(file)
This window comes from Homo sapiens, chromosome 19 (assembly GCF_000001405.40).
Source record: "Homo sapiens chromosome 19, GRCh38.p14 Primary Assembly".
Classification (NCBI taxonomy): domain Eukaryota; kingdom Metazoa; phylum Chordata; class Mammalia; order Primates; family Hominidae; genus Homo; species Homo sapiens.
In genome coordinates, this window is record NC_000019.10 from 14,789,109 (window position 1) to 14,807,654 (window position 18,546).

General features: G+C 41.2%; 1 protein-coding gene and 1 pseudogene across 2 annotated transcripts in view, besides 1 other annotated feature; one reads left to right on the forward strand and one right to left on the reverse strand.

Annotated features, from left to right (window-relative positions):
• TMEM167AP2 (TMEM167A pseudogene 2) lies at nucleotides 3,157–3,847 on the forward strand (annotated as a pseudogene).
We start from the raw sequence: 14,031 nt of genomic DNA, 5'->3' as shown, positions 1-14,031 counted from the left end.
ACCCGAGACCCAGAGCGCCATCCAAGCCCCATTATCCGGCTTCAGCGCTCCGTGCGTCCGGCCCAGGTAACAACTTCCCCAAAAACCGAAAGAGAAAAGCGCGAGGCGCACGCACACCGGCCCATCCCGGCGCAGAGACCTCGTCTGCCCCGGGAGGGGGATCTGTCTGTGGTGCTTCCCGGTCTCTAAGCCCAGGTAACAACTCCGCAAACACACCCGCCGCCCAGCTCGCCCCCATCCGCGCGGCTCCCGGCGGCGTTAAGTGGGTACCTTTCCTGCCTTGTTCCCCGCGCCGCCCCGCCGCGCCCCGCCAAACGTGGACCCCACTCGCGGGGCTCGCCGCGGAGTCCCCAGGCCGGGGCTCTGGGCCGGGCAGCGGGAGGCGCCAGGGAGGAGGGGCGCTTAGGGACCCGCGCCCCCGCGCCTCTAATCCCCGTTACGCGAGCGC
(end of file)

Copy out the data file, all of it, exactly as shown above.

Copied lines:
This window comes from Homo sapiens, chromosome 19 (assembly GCF_000001405.40).
Source record: "Homo sapiens chromosome 19, GRCh38.p14 Primary Assembly".
Classification (NCBI taxonomy): domain Eukaryota; kingdom Metazoa; phylum Chordata; class Mammalia; order Primates; family Hominidae; genus Homo; species Homo sapiens.
In genome coordinates, this window is record NC_000019.10 from 14,789,109 (window position 1) to 14,807,654 (window position 18,546).

General features: G+C 41.2%; 1 protein-coding gene and 1 pseudogene across 2 annotated transcripts in view, besides 1 other annotated feature; one reads left to right on the forward strand and one right to left on the reverse strand.

Annotated features, from left to right (window-relative positions):
• TMEM167AP2 (TMEM167A pseudogene 2) lies at nucleotides 3,157–3,847 on the forward strand (annotated as a pseudogene).
We start from the raw sequence: 14,031 nt of genomic DNA, 5'->3' as shown, positions 1-14,031 counted from the left end.
ACCCGAGACCCAGAGCGCCATCCAAGCCCCATTATCCGGCTTCAGCGCTCCGTGCGTCCGGCCCAGGTAACAACTTCCCCAAAAACCGAAAGAGAAAAGCGCGAGGCGCACGCACACCGGCCCATCCCGGCGCAGAGACCTCGTCTGCCCCGGGAGGGGGATCTGTCTGTGGTGCTTCCCGGTCTCTAAGCCCAGGTAACAACTCCGCAAACACACCCGCCGCCCAGCTCGCCCCCATCCGCGCGGCTCCCGGCGGCGTTAAGTGGGTACCTTTCCTGCCTTGTTCCCCGCGCCGCCCCGCCGCGCCCCGCCAAACGTGGACCCCACTCGCGGGGCTCGCCGCGGAGTCCCCAGGCCGGGGCTCTGGGCCGGGCAGCGGGAGGCGCCAGGGAGGAGGGGCGCTTAGGGACCCGCGCCCCCGCGCCTCTAATCCCCGTTACGCGAGCGC